N.J. Couple’s Garage Houses Historical Relics Of Sunken Italian Luxury Ship
DOVER, N.J. (CBSNewYork) — Late July will mark the 56th anniversary of the sinking of the Italian luxury liner, Andrea Doria, off Massachusetts.
While the ship remains at the bottom of the Atlantic Ocean, CBS 2 recently discovered the ship’s bell sits in a New Jersey homeowner’s garage.
When CBS 2′s Lonnie Quinn reported recently on storm damage in Morris County, he met Art and Margie Kirchner.
A tree had fallen on their house and luckily it didn’t fall on the garage, which is actually a mini museum that houses the bell of the Andrea Doria. The ship sank on July 25, 1956, after another ship, the Stockholm, crashed into it.
“They collided in the fog,” Art Kirchner explained to CBS 2′s Dana Tyler on Tuesday.
The Stockholm had a reinforced bow and made it back to Manhattan, but the Andrea Doria sank, killing 52 passengers and crew.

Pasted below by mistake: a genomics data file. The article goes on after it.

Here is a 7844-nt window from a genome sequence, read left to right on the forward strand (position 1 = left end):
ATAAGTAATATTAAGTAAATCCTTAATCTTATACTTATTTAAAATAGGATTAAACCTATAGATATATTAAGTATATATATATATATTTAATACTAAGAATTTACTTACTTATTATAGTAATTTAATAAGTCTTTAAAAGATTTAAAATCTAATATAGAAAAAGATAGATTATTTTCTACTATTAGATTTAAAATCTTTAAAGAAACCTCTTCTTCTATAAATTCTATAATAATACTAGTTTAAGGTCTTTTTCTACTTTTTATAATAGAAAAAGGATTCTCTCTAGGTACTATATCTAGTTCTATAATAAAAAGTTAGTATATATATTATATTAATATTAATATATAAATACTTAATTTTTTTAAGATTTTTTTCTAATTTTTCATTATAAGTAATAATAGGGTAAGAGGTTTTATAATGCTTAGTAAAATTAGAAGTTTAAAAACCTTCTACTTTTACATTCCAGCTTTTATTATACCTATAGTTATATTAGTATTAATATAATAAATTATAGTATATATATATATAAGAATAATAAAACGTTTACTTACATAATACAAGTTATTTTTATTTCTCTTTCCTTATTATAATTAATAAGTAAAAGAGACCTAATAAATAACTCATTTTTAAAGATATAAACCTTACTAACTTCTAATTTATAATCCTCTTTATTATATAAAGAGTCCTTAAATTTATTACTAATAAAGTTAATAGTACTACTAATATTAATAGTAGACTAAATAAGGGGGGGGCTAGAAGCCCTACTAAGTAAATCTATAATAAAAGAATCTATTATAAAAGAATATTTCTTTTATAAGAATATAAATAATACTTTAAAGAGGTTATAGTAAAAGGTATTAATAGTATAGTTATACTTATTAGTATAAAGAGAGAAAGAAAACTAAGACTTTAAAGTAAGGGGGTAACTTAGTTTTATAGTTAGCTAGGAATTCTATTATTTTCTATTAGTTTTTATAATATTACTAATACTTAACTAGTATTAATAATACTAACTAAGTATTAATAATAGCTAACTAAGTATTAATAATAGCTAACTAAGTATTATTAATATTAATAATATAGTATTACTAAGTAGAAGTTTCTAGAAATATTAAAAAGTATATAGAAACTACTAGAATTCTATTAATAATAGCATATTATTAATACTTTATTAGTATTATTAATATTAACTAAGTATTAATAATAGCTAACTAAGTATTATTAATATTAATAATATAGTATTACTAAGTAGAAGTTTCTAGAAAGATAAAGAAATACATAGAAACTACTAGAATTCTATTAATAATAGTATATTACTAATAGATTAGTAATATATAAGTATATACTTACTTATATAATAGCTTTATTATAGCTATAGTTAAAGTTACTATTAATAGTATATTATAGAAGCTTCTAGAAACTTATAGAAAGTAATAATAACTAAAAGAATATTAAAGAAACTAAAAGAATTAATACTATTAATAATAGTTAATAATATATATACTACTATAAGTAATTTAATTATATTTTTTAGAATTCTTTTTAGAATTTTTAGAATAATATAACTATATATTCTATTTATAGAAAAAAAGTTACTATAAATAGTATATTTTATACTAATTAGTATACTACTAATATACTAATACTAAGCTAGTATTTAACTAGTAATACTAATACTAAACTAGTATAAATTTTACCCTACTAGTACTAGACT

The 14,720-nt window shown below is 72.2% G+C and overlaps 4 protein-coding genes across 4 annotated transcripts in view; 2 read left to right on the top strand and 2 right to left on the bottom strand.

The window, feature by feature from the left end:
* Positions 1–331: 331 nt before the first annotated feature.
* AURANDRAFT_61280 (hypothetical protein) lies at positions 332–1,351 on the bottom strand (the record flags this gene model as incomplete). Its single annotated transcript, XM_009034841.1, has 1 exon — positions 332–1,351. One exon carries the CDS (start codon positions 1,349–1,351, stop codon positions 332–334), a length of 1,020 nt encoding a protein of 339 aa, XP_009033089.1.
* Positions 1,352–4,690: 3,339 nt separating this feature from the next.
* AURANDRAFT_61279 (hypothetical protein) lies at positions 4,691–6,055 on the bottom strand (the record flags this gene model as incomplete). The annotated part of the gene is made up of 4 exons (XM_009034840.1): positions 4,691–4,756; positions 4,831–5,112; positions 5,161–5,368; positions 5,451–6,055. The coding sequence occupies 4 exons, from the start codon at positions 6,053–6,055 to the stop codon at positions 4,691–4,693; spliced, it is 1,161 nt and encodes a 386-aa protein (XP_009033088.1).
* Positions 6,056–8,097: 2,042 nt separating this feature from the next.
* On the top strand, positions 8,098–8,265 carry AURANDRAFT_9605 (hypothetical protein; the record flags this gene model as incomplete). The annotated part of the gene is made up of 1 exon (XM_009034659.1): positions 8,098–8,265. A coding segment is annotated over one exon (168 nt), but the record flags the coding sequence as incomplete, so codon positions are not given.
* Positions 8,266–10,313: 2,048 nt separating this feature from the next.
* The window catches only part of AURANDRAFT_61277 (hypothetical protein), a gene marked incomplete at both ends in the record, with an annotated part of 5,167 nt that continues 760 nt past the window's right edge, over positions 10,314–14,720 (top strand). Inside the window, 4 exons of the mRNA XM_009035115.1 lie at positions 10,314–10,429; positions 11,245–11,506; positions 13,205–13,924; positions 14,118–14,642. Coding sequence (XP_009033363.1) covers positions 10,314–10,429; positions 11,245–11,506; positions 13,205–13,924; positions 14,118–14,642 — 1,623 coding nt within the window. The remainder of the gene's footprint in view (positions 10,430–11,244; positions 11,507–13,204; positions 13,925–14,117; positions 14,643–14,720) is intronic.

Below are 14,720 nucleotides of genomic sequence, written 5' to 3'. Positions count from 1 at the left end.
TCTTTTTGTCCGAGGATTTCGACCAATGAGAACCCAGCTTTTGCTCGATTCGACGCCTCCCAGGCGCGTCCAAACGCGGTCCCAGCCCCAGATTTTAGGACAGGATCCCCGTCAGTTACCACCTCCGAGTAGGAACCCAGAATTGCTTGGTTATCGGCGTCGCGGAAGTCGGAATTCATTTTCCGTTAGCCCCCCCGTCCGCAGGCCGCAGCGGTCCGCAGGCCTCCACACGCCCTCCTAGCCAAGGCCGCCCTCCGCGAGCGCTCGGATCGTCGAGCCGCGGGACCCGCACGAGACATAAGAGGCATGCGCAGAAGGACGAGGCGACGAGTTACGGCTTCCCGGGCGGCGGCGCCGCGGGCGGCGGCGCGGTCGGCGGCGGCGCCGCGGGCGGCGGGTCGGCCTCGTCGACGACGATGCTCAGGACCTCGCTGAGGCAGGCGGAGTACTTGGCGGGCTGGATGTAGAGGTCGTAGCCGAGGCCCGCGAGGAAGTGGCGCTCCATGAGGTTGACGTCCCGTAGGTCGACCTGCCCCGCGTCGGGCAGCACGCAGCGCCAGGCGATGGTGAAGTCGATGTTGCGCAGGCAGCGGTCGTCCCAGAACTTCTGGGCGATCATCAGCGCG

So how did the bell make it to Dover, N.J.?
Art Kirchner, 66, is an avid scuba diver and a ship’s bell is a diver’s ultimate treasure so in 1985, Kirchner and his friends went for it.
It took them six days to find the brass bell weighing 170 pounds. They cleaned it up and for 27 years the possession has rotated among the group.
“It’s the third time I’ve had it,” Kirchner said.
Kirchner also has china from the ship’s first-class dining room.
“It’s some of the best china in the world,” Kirchner said.
There’s also a window, the brass frame of a clock from the promenade deck and a telephone.
Kirchner’s wife is not a scuba diver, but said the history is interesting.
“Our grandson, who is 6 years old, is so interested in it and it’s surprising to have someone that young be so excited about it,” Margie Kirchner said.
Art Kirchner has dived the Andrea Doria some 200 times. He has no plans to give up the sport anytime soon.
“Just to see the wrecks is just awesome and the marine life is phenomenal,” he said.
Kirchner said they used a 500-pound airbag to lift the bell to the surface. He also said another great find from one of his dives was a 20-pound live Maine lobster, which his family enjoyed eating.
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